Many varieties of leafy green vegetables, such as spinach, chard, and beet greens, also contain large amounts of potassium and may need to be enjoyed in moderation on a kidney-friendly diet (14).

Potatoes and sweet potatoes are high in potassium as well. However, they can be soaked or leached to significantly reduce their potassium content (14).

One study found that soaking potatoes after cooking them reduced the potassium content by as much as 70%, resulting in potassium levels suitable for people with kidney disease (15).

If you have kidney disease and diabetes, it’s best to limit your intake of fruit juices and other sugar-sweetened beverages, such as soda.

These drinks tend to be high in added sugar, which can cause rapid spikes in blood sugar. This is concerning because diabetes affects your body’s ability to absorb sugar properly (16, 17).

Having high blood sugar levels over a long period can damage your nerves, further damage your kidneys, and raise your risk of heart disease (18).

Other foods high in added sugar include baked goods, candies, cookies, and doughnuts.

Consuming large amounts of alcohol can negatively affect kidney function (19).

Alcohol can also interfere with certain medications used to treat diabetes, increasing the risk of issues such as low blood sugar (20).

Therefore, it’s best to moderate your alcohol intake if you have kidney disease and diabetes.

A healthcare professional can provide guidance on whether alcohol is safe to include in your diet plan and how much you can consume.

Many foods can fit into a healthy, well-rounded diet if you have kidney disease and diabetes.

According to the Centers for Disease Control and Prevention, the following are a few examples of foods and drinks suitable for people with kidney disease and diabetes (9):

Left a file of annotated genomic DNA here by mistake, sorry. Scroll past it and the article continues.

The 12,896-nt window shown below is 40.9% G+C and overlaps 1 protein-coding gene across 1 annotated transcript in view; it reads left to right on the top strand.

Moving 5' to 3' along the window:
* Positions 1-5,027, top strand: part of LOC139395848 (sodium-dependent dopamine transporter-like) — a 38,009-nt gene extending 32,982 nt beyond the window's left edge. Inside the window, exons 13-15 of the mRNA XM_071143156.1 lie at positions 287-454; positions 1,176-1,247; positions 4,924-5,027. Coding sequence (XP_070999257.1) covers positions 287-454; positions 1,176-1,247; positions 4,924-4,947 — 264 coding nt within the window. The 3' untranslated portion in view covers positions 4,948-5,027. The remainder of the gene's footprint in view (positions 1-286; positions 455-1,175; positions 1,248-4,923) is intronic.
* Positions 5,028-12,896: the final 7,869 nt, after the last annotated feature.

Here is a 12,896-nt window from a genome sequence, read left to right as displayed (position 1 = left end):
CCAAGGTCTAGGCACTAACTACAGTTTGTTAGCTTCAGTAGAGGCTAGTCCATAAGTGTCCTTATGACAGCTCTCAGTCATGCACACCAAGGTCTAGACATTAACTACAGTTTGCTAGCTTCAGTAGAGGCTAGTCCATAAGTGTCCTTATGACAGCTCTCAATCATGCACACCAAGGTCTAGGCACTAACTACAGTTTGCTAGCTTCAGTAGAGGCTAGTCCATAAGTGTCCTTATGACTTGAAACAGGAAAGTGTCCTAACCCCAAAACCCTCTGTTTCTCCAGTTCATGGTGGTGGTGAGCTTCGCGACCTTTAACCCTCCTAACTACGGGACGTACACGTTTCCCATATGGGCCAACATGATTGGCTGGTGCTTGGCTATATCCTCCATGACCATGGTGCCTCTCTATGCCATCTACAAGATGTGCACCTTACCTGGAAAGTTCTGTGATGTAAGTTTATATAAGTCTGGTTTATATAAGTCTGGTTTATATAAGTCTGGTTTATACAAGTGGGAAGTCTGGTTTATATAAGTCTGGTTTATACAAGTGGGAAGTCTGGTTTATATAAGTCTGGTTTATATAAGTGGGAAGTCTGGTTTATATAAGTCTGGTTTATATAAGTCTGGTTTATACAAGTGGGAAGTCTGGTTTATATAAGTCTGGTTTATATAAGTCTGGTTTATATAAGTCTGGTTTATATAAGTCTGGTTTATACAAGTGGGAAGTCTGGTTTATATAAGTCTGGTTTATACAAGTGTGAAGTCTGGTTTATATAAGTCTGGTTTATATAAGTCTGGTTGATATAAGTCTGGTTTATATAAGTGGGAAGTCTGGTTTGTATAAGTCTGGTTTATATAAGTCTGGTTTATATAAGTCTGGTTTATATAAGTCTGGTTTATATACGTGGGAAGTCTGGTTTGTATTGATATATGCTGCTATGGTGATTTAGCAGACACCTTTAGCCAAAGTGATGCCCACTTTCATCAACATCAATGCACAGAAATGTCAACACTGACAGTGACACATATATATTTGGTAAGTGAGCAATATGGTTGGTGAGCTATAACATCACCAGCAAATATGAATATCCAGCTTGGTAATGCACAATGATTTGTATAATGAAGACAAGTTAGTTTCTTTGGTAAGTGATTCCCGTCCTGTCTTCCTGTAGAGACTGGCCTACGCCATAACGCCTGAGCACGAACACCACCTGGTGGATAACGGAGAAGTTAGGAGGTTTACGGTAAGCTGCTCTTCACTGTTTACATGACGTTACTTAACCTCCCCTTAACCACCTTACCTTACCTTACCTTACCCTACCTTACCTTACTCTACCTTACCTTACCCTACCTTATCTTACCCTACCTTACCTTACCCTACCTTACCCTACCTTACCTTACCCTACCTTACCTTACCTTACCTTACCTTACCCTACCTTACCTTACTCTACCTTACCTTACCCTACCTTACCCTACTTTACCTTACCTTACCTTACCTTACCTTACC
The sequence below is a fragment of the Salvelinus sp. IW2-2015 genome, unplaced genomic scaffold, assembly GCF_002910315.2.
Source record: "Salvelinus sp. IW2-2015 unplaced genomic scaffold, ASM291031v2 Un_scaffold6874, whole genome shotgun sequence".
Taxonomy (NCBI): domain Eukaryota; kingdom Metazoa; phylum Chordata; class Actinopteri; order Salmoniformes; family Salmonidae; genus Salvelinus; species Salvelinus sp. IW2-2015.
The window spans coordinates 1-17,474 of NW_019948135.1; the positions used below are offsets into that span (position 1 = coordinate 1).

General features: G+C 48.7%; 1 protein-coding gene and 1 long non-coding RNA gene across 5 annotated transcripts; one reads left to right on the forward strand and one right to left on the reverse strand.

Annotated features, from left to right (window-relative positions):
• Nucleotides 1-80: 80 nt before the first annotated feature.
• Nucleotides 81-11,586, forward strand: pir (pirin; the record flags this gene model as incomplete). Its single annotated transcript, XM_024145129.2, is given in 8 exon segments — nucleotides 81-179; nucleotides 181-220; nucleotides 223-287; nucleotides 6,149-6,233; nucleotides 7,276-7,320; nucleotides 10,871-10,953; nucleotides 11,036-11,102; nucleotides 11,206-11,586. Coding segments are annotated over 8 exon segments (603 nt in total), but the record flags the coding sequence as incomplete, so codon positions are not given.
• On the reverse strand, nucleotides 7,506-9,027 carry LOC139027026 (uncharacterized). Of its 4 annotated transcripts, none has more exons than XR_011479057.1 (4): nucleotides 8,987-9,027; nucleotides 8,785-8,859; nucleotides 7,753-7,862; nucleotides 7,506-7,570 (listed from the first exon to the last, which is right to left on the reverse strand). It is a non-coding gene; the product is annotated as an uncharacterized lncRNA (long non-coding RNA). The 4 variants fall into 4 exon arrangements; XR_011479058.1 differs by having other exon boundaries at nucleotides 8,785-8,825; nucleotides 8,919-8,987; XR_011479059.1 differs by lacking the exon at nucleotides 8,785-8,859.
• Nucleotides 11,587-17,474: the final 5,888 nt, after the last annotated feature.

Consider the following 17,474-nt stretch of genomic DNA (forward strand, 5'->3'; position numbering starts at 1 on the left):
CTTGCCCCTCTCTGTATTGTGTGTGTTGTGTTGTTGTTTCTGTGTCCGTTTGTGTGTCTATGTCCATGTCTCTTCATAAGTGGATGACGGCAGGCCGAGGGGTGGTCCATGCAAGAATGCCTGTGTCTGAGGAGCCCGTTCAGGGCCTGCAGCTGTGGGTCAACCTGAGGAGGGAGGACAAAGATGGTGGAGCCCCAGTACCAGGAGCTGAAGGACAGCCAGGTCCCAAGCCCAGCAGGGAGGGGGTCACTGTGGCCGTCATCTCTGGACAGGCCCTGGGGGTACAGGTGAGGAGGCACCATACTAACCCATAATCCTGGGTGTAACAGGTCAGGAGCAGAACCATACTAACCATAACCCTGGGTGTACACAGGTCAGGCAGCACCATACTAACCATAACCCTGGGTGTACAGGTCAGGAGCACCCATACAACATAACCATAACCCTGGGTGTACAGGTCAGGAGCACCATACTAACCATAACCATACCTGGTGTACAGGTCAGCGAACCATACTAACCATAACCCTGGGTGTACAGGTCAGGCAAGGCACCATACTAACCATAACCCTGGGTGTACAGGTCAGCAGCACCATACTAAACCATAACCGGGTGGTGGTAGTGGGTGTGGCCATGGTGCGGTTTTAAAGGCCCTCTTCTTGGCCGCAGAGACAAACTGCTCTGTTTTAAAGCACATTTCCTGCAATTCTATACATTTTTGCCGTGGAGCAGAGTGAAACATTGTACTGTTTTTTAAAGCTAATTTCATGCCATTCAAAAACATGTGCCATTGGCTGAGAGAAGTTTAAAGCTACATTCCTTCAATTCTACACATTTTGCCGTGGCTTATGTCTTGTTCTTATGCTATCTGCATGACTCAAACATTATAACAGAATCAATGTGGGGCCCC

• Vegetables: eggplants, turnips, cauliflower, onions
  • Fruits: apples, plums, berries, cherries, grapes
  • Proteins: lean poultry and fish, eggs, low sodium seafood
  • Carbs: pasta, sandwich buns, unsalted crackers, white bread, bagels
  • Beverages: water, unsweetened tea, clear diet sodas

A doctor or dietitian can also provide recommendations for nutritious foods to include in your meal plan.

What fruits should people living with diabetes and kidney disease avoid?

If you have kidney disease, you may need to limit your intake of fruits high in potassium, including apricots, bananas, cantaloupes, and dates. Dried fruits are also often high in potassium and carbohydrates, which can increase blood sugar levels if consumed in large amounts (14).

What is the best bread for kidney disease and diabetes?

Because whole grain breads are high in phosphorus, people with kidney disease and diabetes should opt for white bread instead (9).

What makes kidneys worse?

According to the National Kidney Foundation, eating large amounts of sodium, sugar, and phosphorus can negatively affect kidney health. Physical inactivity, heavy alcohol consumption, and insufficient water intake can also be harmful (21).

If you have kidney disease and diabetes, it’s best to moderate your intake of added sugar and certain nutrients, including sodium, potassium, and phosphorus.

Your dietary restrictions for kidney disease and diabetes will depend on your stage of kidney disease. Still, limiting these nutrients can be helpful regardless, allowing you to better manage kidney disease and reduce the likelihood that it will worsen over time.

Make sure to speak with a healthcare professional and renal dietitian for specialized recommendations based on your stage of kidney disease.